What is it?
Asbestos is mined into fibers from naturally occurring serpentine rocks (Serpentine is actually the California state rock), and it is used in multiple building applications for its strength, temperature resistance, chemical neutrality, and relatively low cost. Up until the late 1970s, asbestos was installed in countless buildings from floor to ceiling, and despite being extensively cut back in its allowable production and use in the 1980s, is still found in many building products today.
Where is it found?
Because it was used so widely (over 3,000 building products), asbestos can be found in the following places in your home/office: acoustic ceiling finishes (“popcorn” ceiling), insulation, carpet/flooring glues, flooring materials such as vinyl sheet flooring or linoleum, HVAC ducting and duct covering, drywall material, drywall joint compound, hardwood floor felts, clutch and brake materials, plaster, roofing materials (tar, shingles, mastics), stucco, thermal system insulation, window putty, and many more.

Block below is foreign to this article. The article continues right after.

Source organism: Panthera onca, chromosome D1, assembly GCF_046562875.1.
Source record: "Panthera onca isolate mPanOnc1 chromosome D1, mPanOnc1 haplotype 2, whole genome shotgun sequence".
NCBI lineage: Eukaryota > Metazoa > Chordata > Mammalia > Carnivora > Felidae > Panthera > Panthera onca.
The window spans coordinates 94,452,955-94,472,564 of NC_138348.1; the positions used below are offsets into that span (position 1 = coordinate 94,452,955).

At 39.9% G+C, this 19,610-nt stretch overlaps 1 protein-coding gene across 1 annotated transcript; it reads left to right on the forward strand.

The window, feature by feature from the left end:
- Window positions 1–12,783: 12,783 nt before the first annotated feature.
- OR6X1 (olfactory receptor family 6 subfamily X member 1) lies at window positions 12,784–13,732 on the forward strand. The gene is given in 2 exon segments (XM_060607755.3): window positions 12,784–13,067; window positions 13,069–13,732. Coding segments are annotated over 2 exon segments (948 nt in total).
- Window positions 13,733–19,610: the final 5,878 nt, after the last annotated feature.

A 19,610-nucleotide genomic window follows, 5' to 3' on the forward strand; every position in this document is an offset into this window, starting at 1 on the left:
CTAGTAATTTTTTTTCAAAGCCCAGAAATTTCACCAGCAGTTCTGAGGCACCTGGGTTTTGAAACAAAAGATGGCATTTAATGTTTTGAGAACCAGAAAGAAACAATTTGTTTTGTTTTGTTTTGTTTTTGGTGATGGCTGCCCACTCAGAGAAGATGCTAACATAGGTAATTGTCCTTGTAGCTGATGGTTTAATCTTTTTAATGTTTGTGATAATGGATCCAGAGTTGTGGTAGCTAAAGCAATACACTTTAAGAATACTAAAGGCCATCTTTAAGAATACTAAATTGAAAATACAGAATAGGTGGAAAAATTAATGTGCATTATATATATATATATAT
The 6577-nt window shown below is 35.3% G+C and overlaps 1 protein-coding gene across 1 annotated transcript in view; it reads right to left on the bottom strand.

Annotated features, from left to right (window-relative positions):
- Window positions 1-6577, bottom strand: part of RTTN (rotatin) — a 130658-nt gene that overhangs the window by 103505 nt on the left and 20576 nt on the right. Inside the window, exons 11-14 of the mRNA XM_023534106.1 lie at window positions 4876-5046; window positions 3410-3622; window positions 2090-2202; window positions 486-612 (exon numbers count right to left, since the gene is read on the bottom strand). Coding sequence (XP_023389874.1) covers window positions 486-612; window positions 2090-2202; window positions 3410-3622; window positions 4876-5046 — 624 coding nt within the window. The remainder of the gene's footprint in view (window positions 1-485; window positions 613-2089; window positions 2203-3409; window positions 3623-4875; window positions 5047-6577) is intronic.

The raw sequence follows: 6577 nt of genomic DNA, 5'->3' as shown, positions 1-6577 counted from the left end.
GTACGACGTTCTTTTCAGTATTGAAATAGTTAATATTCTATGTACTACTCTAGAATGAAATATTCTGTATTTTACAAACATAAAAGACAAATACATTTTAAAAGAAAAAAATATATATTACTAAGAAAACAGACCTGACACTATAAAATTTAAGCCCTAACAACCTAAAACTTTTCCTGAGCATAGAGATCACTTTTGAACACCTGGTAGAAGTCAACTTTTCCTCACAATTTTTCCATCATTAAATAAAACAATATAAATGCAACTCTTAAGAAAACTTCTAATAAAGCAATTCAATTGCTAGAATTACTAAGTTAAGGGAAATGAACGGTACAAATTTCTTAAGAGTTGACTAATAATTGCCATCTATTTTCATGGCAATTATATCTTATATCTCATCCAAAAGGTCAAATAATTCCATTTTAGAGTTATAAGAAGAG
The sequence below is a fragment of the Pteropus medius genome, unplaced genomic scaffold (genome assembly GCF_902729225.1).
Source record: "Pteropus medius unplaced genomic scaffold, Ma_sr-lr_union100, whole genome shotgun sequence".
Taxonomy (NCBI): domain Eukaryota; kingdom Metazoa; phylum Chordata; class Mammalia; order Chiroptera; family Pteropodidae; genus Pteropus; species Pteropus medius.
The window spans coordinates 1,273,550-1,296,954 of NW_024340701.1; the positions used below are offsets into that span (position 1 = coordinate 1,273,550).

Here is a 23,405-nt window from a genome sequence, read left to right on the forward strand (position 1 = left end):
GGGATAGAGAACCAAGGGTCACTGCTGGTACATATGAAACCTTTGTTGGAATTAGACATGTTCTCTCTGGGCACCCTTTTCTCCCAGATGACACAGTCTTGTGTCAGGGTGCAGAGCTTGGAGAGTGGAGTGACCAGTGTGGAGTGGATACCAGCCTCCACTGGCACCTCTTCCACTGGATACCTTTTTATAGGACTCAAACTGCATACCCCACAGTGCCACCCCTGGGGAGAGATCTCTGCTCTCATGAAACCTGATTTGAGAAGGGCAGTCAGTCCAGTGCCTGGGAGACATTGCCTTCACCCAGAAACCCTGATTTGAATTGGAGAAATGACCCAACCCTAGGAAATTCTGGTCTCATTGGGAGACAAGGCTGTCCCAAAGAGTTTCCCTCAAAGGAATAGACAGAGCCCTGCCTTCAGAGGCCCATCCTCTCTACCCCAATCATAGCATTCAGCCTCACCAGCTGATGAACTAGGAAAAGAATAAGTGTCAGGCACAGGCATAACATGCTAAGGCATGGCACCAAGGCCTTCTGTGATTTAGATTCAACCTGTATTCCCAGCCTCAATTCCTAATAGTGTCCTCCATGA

What regulations exist to control Asbestos?
Asbestos regulations exist on three levels; federal, state, and local. On a Federal level, the EPA (Environmental Protection Agency) mandates that any material containing more than 1% asbestos by weight is considered an asbestos containing material (ACM) and as applicable shall be disposed of as hazardous waste. On a State level and particularly in California where it is stricter than Federal, the California Code of Regulations (CCR, Title 8) has specific laws and regulations that mandate the proper handling, removal, maintenance and work related to asbestos. Specifically, Cal-OSHA (California Occupational Safety and Health Administration) requires that any material containing only a tenth of one percent or more (>0.1%) must be removed and handled by trained and licensed asbestos workers only. Locally, South Coast Air Quality Management District (SCAQMD) regulates all asbestos related activity (e.g. demolition, renovation, abatement) through Rule 1403, which outlines the proper and accepted methods of removal; such as Procedure 1 (HEPA filtration), Procedure 2 (Glove bag), Procedure 3 (Adequate wetting), Procedure 4 (Dry removal), and Procedure 5 (Approved Alternative).